Before lunch Bond again orders a double vodka martini. When it comes he downs it in two gulps and immediately orders another. Feeling he is likely to need all his strength to make his escape from Piz Gloria Bond decides to fuel up. He orders Pâté Maison followed again by oeufs Gloria and the cheese tray for lunch and finishes with a coffee.
At dinner Bond continues to fuel up prior to making his escape. Although Fleming doesn’t share details of what Bond eats he tells us “Bond concentrated on getting plenty of whisky and food under his belt”.
The next morning, after successfully getting away from Piz Gloria and thanks in no small part to a chance meeting with Tracy Vicenzo, Bond orders “plenty of scrambled eggs and coffee” at Zurich airport prior to boarding a delayed flight to London. But before boarding he proposes to Tracy.
Christmas Day with M
Only during his escape did he remember it was Christmas Eve and so his flight from Zurich is on Christmas Day. He’s met at the airport by a secret service car and glad to see Mary Goodnight along with the driver. After teasing her about working on Christmas Day she tells him he is to go first to HQ and then join M for lunch at his house, Quarterdeck.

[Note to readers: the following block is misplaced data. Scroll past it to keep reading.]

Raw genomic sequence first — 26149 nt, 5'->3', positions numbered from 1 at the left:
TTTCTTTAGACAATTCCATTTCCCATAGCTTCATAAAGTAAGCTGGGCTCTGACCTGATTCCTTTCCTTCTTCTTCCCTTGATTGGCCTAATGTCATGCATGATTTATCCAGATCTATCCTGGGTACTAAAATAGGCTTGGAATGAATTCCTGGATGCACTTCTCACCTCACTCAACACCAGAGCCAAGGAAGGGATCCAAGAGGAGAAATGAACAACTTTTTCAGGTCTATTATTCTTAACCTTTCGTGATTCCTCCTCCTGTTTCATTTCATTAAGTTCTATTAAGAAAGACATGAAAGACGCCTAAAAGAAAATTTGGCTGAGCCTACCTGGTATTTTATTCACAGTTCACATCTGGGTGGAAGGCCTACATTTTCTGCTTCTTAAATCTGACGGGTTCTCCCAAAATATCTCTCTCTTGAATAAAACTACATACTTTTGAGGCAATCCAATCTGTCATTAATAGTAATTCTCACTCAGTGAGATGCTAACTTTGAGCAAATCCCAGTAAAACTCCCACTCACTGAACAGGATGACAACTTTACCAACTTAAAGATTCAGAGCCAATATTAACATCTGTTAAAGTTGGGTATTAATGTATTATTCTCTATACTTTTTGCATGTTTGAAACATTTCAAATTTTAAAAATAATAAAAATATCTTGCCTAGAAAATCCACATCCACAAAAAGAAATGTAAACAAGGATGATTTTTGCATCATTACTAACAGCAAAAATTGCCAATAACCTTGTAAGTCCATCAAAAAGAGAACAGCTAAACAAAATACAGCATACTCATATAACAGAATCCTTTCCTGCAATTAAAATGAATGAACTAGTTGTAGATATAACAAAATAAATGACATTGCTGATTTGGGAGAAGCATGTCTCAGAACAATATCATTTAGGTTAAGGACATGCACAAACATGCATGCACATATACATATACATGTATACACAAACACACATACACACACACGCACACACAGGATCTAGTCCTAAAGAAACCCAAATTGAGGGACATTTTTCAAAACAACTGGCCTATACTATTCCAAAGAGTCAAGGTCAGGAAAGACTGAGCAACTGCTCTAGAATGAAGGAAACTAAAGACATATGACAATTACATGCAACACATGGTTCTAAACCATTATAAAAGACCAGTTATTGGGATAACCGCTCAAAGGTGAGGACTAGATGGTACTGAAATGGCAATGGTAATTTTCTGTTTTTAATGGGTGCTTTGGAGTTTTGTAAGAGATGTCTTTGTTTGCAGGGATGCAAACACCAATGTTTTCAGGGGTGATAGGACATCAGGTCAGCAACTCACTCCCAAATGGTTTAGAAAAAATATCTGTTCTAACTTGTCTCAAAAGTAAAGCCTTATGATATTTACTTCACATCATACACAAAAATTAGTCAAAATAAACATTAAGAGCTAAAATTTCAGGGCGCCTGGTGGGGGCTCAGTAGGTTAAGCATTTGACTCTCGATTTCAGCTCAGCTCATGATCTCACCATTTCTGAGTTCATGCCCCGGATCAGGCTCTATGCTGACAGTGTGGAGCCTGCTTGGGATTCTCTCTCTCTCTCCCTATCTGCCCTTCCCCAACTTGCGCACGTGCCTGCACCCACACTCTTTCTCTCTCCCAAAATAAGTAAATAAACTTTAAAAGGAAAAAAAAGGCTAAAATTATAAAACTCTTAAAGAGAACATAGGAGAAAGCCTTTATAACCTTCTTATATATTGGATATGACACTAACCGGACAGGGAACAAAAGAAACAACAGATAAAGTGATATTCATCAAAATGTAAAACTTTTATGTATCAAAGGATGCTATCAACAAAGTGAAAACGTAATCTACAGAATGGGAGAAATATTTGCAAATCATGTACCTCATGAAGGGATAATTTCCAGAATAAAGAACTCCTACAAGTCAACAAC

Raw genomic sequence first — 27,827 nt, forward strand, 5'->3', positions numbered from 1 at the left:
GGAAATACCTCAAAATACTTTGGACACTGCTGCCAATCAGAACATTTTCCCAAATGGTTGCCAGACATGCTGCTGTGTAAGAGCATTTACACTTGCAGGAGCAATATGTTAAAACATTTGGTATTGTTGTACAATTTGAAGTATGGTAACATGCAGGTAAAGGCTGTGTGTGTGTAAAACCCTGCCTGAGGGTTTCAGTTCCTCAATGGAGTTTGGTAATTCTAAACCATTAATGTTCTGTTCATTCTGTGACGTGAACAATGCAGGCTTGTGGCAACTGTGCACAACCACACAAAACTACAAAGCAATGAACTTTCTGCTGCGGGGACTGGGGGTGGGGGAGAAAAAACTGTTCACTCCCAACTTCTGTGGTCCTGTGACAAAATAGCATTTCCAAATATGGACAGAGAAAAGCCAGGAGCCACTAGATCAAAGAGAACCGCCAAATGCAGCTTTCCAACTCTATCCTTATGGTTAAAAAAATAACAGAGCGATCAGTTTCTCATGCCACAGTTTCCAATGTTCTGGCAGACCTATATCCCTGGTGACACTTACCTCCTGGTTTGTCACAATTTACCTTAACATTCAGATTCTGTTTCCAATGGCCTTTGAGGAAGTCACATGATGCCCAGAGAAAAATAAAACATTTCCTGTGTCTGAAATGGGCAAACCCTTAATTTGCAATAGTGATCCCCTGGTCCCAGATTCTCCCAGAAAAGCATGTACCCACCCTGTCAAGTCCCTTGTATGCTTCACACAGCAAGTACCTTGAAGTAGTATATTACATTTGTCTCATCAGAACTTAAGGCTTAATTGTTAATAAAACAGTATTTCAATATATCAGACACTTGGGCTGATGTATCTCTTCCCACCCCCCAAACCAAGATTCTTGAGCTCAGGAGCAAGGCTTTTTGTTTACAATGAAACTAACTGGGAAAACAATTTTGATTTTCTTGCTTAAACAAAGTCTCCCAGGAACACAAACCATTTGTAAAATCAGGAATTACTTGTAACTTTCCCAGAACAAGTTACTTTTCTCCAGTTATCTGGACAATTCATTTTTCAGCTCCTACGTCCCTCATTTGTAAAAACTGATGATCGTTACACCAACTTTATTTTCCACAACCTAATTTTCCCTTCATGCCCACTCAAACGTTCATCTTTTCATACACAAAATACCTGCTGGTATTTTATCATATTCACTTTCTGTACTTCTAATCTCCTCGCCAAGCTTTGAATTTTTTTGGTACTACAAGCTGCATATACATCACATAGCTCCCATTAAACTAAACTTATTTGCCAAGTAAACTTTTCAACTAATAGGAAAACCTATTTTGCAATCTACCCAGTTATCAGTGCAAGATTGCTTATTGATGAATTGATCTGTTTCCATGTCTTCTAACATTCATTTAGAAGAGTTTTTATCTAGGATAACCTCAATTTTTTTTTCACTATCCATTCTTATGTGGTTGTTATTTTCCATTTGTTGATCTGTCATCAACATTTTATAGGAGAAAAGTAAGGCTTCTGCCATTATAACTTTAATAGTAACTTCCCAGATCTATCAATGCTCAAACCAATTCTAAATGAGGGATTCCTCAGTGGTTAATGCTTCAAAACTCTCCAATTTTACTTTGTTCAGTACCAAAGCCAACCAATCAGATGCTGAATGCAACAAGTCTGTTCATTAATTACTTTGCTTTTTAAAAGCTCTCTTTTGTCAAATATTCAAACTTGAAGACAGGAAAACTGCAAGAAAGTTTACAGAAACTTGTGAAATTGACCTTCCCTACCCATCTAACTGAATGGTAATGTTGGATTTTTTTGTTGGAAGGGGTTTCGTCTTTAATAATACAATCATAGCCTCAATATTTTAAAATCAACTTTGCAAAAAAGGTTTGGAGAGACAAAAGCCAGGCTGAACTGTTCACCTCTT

But first the car stops at his Chelsea flat. He asks Goodnight to “stir up May while I clean myself up” to ask her to “brew me plenty of black coffee and to pour two jiggers of our best brandy into the pot”.
An hour later in his office he dictates his report to Goodnight then heads for M’s “small Regency manor-house on the edge of Windsor Forest”. After M has read his report, Bond admits he has no idea what Blofeld is up to.
M then ushers Bond through to the dining room, explaining “we’ve got to go through the turkey and plum pudding routine.[..] Damned sentimental rubbish”.
He draws the line at crackers on the table though. During lunch Bond, who is “aching for a drink” had “a small glass of very old Marsala” as well as “most of a bottle of very bad Algerian wine”.
“Good old ‘Infuriator'”, explains M. “Staple drink for the fleet in the Mediterranean”.